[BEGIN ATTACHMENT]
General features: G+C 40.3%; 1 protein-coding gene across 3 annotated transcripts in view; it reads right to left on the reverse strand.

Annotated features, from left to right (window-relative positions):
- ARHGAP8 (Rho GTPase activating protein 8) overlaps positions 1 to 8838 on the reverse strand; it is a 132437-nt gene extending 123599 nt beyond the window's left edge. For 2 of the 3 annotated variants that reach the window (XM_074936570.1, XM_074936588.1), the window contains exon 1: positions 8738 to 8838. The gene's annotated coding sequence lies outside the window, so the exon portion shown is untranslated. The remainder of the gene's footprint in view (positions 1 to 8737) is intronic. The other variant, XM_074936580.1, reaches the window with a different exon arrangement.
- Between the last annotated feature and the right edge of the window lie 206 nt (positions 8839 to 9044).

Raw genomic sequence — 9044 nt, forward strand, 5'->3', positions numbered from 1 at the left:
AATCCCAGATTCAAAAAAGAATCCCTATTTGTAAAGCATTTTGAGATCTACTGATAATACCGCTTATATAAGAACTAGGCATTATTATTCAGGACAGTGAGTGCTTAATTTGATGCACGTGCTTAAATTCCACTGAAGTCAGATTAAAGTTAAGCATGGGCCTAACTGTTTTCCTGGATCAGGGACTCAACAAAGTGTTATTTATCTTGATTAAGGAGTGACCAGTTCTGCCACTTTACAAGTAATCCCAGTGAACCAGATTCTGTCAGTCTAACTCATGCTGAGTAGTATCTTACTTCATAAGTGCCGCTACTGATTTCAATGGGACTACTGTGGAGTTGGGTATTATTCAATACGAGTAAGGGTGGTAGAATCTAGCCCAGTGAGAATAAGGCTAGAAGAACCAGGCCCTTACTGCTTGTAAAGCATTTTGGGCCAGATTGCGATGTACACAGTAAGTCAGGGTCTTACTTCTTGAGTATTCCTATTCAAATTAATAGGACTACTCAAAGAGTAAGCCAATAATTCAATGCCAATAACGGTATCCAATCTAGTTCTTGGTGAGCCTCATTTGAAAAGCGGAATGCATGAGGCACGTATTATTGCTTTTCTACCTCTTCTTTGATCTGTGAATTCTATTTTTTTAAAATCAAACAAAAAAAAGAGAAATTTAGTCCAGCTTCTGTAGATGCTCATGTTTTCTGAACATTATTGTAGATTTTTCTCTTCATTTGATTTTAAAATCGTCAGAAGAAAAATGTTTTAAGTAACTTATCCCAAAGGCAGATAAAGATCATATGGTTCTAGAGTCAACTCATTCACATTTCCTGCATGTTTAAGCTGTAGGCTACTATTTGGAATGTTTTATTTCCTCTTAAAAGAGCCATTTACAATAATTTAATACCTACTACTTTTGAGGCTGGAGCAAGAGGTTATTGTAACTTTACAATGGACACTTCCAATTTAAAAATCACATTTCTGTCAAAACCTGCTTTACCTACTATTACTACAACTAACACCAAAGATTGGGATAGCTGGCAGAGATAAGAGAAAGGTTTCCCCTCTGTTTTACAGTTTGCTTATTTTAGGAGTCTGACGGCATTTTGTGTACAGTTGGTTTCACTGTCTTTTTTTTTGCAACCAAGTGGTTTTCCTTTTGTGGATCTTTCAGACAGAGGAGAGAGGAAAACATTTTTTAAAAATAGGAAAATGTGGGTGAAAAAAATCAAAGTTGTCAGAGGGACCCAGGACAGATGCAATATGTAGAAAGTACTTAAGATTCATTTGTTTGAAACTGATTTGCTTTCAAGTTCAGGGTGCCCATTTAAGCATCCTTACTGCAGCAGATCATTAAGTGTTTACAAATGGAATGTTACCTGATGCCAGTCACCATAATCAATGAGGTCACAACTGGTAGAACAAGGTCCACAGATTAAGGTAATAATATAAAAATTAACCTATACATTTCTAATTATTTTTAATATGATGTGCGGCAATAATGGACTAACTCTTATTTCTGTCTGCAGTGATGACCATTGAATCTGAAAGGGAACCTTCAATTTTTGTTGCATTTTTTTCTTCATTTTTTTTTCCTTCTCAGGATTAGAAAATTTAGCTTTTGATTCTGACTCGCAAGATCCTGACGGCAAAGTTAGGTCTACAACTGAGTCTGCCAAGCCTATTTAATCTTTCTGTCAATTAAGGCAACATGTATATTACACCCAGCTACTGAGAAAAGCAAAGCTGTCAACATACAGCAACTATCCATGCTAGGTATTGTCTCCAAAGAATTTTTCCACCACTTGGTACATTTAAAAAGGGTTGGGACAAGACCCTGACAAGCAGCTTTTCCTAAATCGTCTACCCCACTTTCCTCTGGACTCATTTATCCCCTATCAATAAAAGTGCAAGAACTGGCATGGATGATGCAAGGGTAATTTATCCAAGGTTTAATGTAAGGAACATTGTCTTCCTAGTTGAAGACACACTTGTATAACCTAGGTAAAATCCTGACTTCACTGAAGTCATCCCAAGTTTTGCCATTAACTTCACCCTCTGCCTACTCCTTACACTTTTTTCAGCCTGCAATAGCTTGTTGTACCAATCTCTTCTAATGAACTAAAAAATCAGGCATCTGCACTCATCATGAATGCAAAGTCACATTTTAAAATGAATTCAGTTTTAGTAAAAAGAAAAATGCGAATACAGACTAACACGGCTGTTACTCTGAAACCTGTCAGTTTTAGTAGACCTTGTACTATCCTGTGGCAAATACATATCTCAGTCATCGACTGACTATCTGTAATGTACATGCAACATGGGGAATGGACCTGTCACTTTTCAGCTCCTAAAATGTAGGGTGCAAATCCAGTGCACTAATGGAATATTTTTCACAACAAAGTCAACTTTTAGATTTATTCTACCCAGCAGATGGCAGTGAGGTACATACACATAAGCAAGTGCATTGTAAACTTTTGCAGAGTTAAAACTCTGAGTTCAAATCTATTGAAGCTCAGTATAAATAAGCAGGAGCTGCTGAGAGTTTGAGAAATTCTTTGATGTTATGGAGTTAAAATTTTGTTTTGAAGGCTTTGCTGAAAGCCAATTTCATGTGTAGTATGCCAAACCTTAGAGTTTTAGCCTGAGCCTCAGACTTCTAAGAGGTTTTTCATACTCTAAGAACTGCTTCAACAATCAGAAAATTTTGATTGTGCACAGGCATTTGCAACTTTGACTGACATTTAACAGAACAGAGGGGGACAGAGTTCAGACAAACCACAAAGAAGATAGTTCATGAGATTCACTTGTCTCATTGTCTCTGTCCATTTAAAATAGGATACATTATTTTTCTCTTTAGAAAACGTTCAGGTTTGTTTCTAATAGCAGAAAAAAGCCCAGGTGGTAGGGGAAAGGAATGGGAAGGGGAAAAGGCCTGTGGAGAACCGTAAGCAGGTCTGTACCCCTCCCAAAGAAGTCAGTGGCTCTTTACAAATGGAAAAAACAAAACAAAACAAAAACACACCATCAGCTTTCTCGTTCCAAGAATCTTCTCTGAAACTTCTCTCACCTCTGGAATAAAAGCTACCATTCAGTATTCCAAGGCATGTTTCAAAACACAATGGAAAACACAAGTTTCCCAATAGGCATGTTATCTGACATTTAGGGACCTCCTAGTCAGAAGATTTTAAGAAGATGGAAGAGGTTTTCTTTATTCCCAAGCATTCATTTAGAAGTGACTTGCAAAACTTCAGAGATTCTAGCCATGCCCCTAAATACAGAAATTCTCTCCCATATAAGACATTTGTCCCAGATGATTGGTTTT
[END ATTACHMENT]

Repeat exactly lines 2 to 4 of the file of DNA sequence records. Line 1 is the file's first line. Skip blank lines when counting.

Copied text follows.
Annotated features, from left to right (window-relative positions):
- ARHGAP8 (Rho GTPase activating protein 8) overlaps positions 1 to 8838 on the reverse strand; it is a 132437-nt gene extending 123599 nt beyond the window's left edge. For 2 of the 3 annotated variants that reach the window (XM_074936570.1, XM_074936588.1), the window contains exon 1: positions 8738 to 8838. The gene's annotated coding sequence lies outside the window, so the exon portion shown is untranslated. The remainder of the gene's footprint in view (positions 1 to 8737) is intronic. The other variant, XM_074936580.1, reaches the window with a different exon arrangement.
- Between the last annotated feature and the right edge of the window lie 206 nt (positions 8839 to 9044).